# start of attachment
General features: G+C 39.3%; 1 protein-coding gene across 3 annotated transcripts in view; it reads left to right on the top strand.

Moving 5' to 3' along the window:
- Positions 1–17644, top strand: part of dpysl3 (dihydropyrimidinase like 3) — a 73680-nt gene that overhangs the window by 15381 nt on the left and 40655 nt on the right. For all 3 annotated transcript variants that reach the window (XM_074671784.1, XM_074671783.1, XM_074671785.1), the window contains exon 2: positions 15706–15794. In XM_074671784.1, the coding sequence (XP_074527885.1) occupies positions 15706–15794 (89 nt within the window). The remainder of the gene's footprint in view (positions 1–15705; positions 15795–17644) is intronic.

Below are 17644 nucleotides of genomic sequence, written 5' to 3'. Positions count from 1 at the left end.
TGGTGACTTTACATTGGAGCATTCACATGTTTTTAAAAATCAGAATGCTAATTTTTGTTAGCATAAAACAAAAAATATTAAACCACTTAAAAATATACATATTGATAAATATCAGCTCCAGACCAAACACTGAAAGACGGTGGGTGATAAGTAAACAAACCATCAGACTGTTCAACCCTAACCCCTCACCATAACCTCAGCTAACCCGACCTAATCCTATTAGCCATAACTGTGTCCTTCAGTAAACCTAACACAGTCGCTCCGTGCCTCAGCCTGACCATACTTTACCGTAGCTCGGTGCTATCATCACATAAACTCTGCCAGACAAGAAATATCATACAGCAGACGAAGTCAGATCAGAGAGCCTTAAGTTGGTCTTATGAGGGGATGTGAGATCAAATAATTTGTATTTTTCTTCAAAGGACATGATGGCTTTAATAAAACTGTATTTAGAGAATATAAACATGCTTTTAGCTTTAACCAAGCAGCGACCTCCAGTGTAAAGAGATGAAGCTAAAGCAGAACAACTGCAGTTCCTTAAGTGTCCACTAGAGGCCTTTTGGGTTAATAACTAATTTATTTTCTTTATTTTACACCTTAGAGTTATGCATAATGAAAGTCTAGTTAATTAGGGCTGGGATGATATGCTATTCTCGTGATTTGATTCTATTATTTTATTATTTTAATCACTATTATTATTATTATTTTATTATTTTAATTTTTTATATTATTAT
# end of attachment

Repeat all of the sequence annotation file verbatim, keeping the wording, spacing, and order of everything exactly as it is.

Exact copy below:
General features: G+C 39.3%; 1 protein-coding gene across 3 annotated transcripts in view; it reads left to right on the top strand.

Moving 5' to 3' along the window:
- Positions 1–17644, top strand: part of dpysl3 (dihydropyrimidinase like 3) — a 73680-nt gene that overhangs the window by 15381 nt on the left and 40655 nt on the right. For all 3 annotated transcript variants that reach the window (XM_074671784.1, XM_074671783.1, XM_074671785.1), the window contains exon 2: positions 15706–15794. In XM_074671784.1, the coding sequence (XP_074527885.1) occupies positions 15706–15794 (89 nt within the window). The remainder of the gene's footprint in view (positions 1–15705; positions 15795–17644) is intronic.

Below are 17644 nucleotides of genomic sequence, written 5' to 3'. Positions count from 1 at the left end.
TGGTGACTTTACATTGGAGCATTCACATGTTTTTAAAAATCAGAATGCTAATTTTTGTTAGCATAAAACAAAAAATATTAAACCACTTAAAAATATACATATTGATAAATATCAGCTCCAGACCAAACACTGAAAGACGGTGGGTGATAAGTAAACAAACCATCAGACTGTTCAACCCTAACCCCTCACCATAACCTCAGCTAACCCGACCTAATCCTATTAGCCATAACTGTGTCCTTCAGTAAACCTAACACAGTCGCTCCGTGCCTCAGCCTGACCATACTTTACCGTAGCTCGGTGCTATCATCACATAAACTCTGCCAGACAAGAAATATCATACAGCAGACGAAGTCAGATCAGAGAGCCTTAAGTTGGTCTTATGAGGGGATGTGAGATCAAATAATTTGTATTTTTCTTCAAAGGACATGATGGCTTTAATAAAACTGTATTTAGAGAATATAAACATGCTTTTAGCTTTAACCAAGCAGCGACCTCCAGTGTAAAGAGATGAAGCTAAAGCAGAACAACTGCAGTTCCTTAAGTGTCCACTAGAGGCCTTTTGGGTTAATAACTAATTTATTTTCTTTATTTTACACCTTAGAGTTATGCATAATGAAAGTCTAGTTAATTAGGGCTGGGATGATATGCTATTCTCGTGATTTGATTCTATTATTTTATTATTTTAATCACTATTATTATTATTATTTTATTATTTTAATTTTTTATATTATTAT